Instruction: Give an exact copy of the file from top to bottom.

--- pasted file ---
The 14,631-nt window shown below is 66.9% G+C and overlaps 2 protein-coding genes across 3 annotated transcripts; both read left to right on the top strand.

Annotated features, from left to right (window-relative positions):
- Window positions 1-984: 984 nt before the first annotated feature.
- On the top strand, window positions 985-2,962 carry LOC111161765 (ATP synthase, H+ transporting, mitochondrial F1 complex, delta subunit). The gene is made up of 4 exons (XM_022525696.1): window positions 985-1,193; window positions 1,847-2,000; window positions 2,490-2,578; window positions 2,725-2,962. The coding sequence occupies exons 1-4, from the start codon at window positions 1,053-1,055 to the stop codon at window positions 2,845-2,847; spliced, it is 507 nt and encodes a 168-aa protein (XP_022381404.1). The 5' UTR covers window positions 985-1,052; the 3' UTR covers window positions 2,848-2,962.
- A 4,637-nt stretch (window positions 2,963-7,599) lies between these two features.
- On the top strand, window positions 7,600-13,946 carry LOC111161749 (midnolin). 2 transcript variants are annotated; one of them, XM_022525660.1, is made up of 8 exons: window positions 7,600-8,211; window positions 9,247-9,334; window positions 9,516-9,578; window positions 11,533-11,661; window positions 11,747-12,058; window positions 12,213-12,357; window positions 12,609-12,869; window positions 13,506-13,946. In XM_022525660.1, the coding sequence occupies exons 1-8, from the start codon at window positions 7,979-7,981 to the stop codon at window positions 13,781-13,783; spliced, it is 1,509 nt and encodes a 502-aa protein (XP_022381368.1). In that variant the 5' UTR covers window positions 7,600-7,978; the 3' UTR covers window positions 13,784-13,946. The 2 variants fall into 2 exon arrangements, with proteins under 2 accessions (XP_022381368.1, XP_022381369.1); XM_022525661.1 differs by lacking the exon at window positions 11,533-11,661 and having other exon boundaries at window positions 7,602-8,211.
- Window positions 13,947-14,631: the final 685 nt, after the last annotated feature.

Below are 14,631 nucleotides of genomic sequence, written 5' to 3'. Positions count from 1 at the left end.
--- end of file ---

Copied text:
The 14,631-nt window shown below is 66.9% G+C and overlaps 2 protein-coding genes across 3 annotated transcripts; both read left to right on the top strand.

Annotated features, from left to right (window-relative positions):
- Window positions 1-984: 984 nt before the first annotated feature.
- On the top strand, window positions 985-2,962 carry LOC111161765 (ATP synthase, H+ transporting, mitochondrial F1 complex, delta subunit). The gene is made up of 4 exons (XM_022525696.1): window positions 985-1,193; window positions 1,847-2,000; window positions 2,490-2,578; window positions 2,725-2,962. The coding sequence occupies exons 1-4, from the start codon at window positions 1,053-1,055 to the stop codon at window positions 2,845-2,847; spliced, it is 507 nt and encodes a 168-aa protein (XP_022381404.1). The 5' UTR covers window positions 985-1,052; the 3' UTR covers window positions 2,848-2,962.
- A 4,637-nt stretch (window positions 2,963-7,599) lies between these two features.
- On the top strand, window positions 7,600-13,946 carry LOC111161749 (midnolin). 2 transcript variants are annotated; one of them, XM_022525660.1, is made up of 8 exons: window positions 7,600-8,211; window positions 9,247-9,334; window positions 9,516-9,578; window positions 11,533-11,661; window positions 11,747-12,058; window positions 12,213-12,357; window positions 12,609-12,869; window positions 13,506-13,946. In XM_022525660.1, the coding sequence occupies exons 1-8, from the start codon at window positions 7,979-7,981 to the stop codon at window positions 13,781-13,783; spliced, it is 1,509 nt and encodes a 502-aa protein (XP_022381368.1). In that variant the 5' UTR covers window positions 7,600-7,978; the 3' UTR covers window positions 13,784-13,946. The 2 variants fall into 2 exon arrangements, with proteins under 2 accessions (XP_022381368.1, XP_022381369.1); XM_022525661.1 differs by lacking the exon at window positions 11,533-11,661 and having other exon boundaries at window positions 7,602-8,211.
- Window positions 13,947-14,631: the final 685 nt, after the last annotated feature.

Below are 14,631 nucleotides of genomic sequence, written 5' to 3'. Positions count from 1 at the left end.